Presented at the 2009 Triological Society Annual Meeting at COSM, Phoenix, Arizona, U.S.A., May 28–31, 2009.
Head and Neck
Ischemic necrosis of the tongue in patients with cardiogenic shock†
Article first published online: 5 MAY 2010
Copyright © 2010 The American Laryngological, Rhinological, and Otological Society, Inc.
Volume 120, Issue 7, pages 1345–1349, July 2010
How to Cite
Roman, B. R., Immerman, S. B. and Morris, L. G. T. (2010), Ischemic necrosis of the tongue in patients with cardiogenic shock. The Laryngoscope, 120: 1345–1349. doi: 10.1002/lary.20974
The authors have no funding, financial relationships, or conflicts of interest to disclose.
- Issue published online: 25 JUN 2010
- Article first published online: 5 MAY 2010
- Manuscript Accepted: 23 MAR 2010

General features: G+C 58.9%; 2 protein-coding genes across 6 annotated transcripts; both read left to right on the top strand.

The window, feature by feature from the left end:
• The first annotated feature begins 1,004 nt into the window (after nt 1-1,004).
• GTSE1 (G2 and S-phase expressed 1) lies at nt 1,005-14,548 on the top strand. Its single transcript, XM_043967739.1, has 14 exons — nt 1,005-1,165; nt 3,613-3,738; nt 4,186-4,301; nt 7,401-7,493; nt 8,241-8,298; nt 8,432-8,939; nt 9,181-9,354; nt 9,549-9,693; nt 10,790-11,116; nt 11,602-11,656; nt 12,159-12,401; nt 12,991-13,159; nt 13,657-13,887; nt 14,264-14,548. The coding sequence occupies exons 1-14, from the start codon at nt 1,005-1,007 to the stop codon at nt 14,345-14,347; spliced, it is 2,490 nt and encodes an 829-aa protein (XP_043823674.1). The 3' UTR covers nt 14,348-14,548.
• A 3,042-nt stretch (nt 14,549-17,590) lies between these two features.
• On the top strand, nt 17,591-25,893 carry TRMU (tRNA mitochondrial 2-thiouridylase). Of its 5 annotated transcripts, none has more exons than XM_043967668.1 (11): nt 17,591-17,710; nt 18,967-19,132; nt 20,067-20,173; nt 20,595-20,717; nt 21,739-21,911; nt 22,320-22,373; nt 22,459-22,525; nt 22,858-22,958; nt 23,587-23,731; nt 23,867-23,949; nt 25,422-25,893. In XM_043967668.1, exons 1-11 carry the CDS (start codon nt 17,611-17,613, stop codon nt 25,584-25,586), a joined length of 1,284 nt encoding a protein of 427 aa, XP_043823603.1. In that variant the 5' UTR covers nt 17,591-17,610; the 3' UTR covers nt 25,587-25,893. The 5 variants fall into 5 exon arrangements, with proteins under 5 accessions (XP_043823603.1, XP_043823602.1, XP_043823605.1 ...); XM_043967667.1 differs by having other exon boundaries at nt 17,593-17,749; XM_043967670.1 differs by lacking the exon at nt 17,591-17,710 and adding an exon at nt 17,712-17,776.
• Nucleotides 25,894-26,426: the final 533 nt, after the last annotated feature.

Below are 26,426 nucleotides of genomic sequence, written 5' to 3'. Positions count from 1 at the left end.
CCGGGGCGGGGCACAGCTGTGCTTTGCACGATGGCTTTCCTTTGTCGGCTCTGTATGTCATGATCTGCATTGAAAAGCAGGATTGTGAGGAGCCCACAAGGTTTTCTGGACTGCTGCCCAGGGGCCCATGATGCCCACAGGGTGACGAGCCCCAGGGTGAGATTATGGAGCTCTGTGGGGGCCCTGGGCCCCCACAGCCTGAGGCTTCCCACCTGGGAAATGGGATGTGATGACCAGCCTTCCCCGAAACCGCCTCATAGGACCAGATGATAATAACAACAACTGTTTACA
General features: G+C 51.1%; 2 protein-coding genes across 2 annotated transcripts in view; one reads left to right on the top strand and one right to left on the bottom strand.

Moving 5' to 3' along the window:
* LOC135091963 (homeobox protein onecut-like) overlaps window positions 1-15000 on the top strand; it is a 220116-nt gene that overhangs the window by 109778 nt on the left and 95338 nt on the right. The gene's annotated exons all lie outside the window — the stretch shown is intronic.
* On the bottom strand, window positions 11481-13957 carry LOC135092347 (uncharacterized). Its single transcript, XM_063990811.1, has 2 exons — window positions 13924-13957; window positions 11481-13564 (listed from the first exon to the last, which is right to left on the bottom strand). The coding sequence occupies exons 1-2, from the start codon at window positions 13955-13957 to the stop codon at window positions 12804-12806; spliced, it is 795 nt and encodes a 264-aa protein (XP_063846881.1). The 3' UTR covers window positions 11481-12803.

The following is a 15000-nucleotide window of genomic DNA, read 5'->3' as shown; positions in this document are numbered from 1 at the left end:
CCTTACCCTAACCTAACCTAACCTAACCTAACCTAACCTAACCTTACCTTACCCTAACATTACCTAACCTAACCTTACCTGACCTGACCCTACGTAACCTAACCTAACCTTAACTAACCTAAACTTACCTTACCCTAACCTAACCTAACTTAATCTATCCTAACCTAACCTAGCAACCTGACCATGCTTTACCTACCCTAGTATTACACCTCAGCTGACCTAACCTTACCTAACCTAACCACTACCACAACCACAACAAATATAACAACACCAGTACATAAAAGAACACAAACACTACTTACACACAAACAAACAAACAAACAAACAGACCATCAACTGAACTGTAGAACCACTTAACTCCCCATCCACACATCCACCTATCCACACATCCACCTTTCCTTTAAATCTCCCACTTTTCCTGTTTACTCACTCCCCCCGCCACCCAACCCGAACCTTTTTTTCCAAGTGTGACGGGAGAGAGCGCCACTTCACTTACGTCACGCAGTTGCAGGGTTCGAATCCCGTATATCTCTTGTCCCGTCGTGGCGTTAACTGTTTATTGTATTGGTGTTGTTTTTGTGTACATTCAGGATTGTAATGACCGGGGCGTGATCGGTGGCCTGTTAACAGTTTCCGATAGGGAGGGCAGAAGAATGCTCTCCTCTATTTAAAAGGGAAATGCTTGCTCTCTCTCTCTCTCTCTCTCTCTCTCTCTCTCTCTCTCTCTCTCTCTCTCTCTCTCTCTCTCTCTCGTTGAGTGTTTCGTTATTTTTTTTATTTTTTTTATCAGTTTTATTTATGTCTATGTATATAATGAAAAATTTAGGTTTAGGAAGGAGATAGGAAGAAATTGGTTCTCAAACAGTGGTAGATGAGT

- Level of Evidence: 4
Ischemic necrosis of the tongue is a rare entity generally associated with vasculitis. Critically ill patients with shock might experience hypoperfusion of head and neck end organs including the tongue.
Retrospective analysis of hospital charts.
Case histories and photographs of five patients who developed ischemic tongue necrosis in the context of cardiogenic shock.
Five critically ill patients in our institution's cardiothoracic intensive care unit developed ischemic necrosis of the tongue. All five patients experienced protracted courses of profound cardiogenic shock requiring high-dose vasopressor support and urgent cardiac surgery. Three patients required intra-aortic balloon pumps. All patients had concomitant signs of poor end organ perfusion, including lower extremity ischemia and renal and hepatic failure. Ultimately, four of five patients died, with one patient surviving after sloughing of the entire oral tongue.
Ischemic necrosis of the oral tongue is an uncommon but perhaps under-reported manifestation of end organ hypoperfusion in shock, likely signifying poor prognosis. Laryngoscope, 2010